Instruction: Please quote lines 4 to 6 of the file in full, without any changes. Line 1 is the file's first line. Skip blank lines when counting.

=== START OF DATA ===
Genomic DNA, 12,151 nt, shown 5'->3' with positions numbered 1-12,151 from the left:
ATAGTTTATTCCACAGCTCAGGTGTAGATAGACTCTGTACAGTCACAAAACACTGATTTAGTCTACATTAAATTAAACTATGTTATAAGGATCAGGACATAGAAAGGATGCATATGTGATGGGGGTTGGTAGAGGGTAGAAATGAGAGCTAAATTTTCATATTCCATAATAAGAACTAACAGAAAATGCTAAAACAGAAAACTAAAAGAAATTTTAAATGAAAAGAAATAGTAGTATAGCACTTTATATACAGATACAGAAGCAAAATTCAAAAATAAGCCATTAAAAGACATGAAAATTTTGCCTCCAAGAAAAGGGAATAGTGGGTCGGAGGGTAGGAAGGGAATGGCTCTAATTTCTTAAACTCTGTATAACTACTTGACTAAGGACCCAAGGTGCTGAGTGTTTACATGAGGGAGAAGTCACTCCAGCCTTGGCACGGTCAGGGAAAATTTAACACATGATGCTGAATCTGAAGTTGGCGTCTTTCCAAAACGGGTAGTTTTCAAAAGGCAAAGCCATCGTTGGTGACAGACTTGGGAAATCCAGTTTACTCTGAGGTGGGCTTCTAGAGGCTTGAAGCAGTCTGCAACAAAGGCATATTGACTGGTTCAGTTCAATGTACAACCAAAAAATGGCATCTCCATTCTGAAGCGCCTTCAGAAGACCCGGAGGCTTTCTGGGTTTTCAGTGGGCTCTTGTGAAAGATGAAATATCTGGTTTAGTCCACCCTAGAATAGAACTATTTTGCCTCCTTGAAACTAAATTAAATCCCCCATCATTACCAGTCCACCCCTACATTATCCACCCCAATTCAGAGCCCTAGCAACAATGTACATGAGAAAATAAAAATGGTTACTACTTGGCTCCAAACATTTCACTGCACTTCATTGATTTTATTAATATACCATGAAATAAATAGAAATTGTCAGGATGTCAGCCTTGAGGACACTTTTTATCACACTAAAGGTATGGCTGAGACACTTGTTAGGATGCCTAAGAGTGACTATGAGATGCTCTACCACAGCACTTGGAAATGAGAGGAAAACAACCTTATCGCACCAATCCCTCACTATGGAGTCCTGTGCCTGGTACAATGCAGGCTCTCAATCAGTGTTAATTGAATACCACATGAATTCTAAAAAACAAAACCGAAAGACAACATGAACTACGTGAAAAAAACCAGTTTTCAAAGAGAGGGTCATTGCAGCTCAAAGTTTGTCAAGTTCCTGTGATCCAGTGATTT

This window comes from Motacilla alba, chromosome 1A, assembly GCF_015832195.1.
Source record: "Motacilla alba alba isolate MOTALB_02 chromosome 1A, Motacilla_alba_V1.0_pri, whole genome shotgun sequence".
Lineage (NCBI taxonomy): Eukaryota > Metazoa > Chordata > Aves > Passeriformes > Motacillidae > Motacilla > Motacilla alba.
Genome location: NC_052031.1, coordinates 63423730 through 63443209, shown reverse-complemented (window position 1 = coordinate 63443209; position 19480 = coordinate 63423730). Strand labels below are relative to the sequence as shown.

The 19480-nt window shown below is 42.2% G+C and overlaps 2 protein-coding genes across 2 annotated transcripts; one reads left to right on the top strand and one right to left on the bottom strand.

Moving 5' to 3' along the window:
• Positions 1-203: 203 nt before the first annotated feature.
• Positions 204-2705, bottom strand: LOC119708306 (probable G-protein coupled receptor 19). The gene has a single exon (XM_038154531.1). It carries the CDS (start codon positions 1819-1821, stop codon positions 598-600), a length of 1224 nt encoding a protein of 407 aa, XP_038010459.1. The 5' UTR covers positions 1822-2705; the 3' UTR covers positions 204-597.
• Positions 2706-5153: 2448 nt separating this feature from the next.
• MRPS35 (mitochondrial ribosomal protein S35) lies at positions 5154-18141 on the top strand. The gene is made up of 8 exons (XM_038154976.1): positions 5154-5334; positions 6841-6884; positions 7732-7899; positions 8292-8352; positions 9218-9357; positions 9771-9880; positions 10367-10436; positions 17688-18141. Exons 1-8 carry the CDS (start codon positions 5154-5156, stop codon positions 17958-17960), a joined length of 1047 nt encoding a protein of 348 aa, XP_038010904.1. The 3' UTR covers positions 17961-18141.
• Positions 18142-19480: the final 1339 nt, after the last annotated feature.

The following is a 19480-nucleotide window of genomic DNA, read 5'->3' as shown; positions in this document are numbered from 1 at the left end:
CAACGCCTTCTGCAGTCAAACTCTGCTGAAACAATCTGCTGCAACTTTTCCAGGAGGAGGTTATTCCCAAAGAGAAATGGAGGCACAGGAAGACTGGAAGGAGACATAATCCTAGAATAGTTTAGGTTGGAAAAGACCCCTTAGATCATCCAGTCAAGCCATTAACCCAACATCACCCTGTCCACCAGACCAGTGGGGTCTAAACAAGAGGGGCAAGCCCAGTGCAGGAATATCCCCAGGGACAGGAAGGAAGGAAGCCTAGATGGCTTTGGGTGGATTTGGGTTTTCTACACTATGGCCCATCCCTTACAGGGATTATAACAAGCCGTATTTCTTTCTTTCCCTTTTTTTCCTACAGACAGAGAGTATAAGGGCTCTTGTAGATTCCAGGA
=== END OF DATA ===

Source record: "Motacilla alba alba isolate MOTALB_02 chromosome 1A, Motacilla_alba_V1.0_pri, whole genome shotgun sequence".
Lineage (NCBI taxonomy): Eukaryota > Metazoa > Chordata > Aves > Passeriformes > Motacillidae > Motacilla > Motacilla alba.
Genome location: NC_052031.1, coordinates 63423730 through 63443209, shown reverse-complemented (window position 1 = coordinate 63443209; position 19480 = coordinate 63423730). Strand labels below are relative to the sequence as shown.